2. Assist in assessing risk of material misstatements

3. Analytical procedures may be used as substantive procedures in the circumstances where they are more efficient and effective than tests of details, to detect material misstatements (for example in testing completeness assertion)

4. At the final review stage, analytical procedures assist in evaluation whether the amounts in financial statements are reasonable and consistent with the auditor’s knowledge of the business.

Limitations of Ratio Analysis

1. Conclusions drawn from a comparison of ratios of one entity with others even in the same industry may be misleading because of adoption of diverse policies in numerous areas of accounting. Although the International Accounting Standards have narrowed down the options to a large extent, still there is no single set of accepted accounting principles, which the users may refer. The adoption of diverse accounting policies allowed by International
Accounting Standards and also by local regulations may produce financial statements, which are different in material respect.

Examples of areas where different accounting policies are being used include allocation of costs to inventories, depreciation expense, research and development, employee end of service benefits, investments and intangibles.

2. Comparison of ratios of two entities may also be misleading if one
entity records the transactions and events in accordance with legal form and the other entity recognizes the principle of substance over form.

3. The ability to interpret financial data is affected by the manner in which the data is presented. For example, if adequate disclosures
have not been made, misleading conclusions may be drawn.

4. Manipulation of the financial statements due to pressures on management to produce predetermined results will obviously distort the ratios. For example the management may be under pressure declare a certain percentage of dividends. Also, due to bank. convents, the management may be influenced to produce financial statements, which will meet the minimum ratios required by bank e.g., restriction of debt ratio to a predetermined limit.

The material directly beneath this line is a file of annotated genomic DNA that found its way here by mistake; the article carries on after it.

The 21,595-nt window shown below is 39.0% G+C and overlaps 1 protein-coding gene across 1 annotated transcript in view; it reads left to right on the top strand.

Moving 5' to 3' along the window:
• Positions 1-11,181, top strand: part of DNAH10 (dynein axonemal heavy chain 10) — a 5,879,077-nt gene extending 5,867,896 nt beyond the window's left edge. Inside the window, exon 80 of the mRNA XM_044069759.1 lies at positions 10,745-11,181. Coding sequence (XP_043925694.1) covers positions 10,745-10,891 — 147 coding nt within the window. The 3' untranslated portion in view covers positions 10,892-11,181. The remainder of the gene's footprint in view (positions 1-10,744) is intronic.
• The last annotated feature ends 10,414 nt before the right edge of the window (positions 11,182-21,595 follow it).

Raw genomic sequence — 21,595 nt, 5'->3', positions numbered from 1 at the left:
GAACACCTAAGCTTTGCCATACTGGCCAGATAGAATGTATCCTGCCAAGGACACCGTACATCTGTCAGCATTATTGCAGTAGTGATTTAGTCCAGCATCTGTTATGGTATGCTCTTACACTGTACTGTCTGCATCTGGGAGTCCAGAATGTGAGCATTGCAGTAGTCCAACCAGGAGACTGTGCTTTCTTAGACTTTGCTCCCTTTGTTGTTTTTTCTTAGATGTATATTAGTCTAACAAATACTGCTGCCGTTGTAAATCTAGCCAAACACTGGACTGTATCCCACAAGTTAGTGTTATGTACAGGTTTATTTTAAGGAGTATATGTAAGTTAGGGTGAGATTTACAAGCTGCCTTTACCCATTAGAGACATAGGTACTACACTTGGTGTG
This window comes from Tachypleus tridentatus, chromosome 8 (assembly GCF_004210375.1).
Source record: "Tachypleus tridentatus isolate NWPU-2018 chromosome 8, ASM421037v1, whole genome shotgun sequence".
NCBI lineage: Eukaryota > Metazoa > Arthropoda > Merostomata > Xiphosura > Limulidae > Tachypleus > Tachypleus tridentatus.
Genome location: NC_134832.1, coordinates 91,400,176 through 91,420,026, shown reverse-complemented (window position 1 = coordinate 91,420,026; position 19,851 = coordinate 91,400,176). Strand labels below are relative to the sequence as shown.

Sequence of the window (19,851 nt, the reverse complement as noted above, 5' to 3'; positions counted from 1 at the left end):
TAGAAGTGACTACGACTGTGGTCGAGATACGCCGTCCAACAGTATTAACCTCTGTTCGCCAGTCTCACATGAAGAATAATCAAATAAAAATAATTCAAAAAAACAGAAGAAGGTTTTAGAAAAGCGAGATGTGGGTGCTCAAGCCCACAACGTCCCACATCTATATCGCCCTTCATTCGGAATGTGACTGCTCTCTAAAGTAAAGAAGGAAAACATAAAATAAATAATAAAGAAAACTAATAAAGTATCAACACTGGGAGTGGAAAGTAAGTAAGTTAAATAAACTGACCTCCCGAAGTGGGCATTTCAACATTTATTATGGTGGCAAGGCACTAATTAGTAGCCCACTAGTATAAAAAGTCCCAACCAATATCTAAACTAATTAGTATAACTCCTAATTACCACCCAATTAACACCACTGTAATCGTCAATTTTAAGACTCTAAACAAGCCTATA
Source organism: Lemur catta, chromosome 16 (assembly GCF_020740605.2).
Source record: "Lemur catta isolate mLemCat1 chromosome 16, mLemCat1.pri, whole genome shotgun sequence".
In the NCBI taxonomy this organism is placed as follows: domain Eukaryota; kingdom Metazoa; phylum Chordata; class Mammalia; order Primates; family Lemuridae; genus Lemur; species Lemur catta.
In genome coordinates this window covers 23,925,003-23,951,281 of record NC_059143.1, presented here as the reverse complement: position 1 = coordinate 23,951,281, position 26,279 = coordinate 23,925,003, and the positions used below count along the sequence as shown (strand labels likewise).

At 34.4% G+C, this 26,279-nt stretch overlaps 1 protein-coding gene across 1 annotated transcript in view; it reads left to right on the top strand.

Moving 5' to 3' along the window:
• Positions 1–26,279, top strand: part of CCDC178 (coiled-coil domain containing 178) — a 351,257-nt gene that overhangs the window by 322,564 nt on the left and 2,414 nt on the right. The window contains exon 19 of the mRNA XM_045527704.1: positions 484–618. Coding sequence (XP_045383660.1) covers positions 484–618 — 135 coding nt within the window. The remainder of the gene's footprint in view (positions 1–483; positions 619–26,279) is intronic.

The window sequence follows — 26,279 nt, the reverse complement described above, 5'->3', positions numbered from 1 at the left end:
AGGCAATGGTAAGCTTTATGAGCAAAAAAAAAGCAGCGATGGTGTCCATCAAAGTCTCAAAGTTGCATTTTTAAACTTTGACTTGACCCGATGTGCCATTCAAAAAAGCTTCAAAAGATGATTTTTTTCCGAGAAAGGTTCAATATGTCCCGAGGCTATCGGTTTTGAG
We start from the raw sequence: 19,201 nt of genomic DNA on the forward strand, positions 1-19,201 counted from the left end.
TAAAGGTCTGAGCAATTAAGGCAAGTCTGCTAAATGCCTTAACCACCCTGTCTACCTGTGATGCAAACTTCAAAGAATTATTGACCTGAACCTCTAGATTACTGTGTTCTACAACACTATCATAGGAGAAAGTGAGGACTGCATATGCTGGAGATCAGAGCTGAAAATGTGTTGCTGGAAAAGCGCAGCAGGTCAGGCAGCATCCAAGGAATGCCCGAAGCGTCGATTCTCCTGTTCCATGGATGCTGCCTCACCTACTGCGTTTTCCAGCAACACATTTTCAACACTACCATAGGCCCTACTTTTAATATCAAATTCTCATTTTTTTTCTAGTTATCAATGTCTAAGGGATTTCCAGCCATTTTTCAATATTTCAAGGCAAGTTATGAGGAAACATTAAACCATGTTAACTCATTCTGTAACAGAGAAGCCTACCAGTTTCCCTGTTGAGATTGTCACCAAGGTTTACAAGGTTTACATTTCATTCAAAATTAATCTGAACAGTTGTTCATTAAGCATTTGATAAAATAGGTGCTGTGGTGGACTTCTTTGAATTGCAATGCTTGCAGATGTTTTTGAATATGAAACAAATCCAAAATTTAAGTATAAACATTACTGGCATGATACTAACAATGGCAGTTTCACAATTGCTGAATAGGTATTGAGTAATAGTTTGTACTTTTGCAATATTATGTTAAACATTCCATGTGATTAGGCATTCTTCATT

5. Sometimes the accounts are not intentionally distorted but the financial statements may not be reliable due to inherent difficulties of making some complex estimates. Such estimates are sometimes quite material and pervasive. For instance estimated cost of completion of uncompleted contracts.

6. The usual requirements of reporting information on a timely basis and maintaining balance between costs and benefits may impair reliability of the financial statements on which ratios are based.

7. In isolation, ratios could be of limited value. These should be considered in relation to other ratios.

8. Where business is diversified, a change III the sales mix would distort ratios.

9. Ratios which are computed from data which is not ordinarily related may be misleading. For example, a comparison of sales to research and development expenses or sales to advertisement does not make much sense. Research and development costs depend upon management discretion and will not have relationship with sales. Likewise, if advertisement expense is incurred in one year, full benefits of such expense may not accrue in the same accounting year.

10. If price level changes are not considered, ratios of two entities which are set up in different years are not comparable. For example, Company A was established in 1980 and Company B was established in 1997. Depreciation charge on plant and machinery in case of Company A will be substantially lower than that of Company B.

11. Ratio analysis is based on the expectation that relationship among data exists and expected results can be predicted. However, events which cannot be measured in monetary terms are not reflected in the financial statements, (for example, changes in management of the company). Such events may have far reaching effect on future performance of the entity.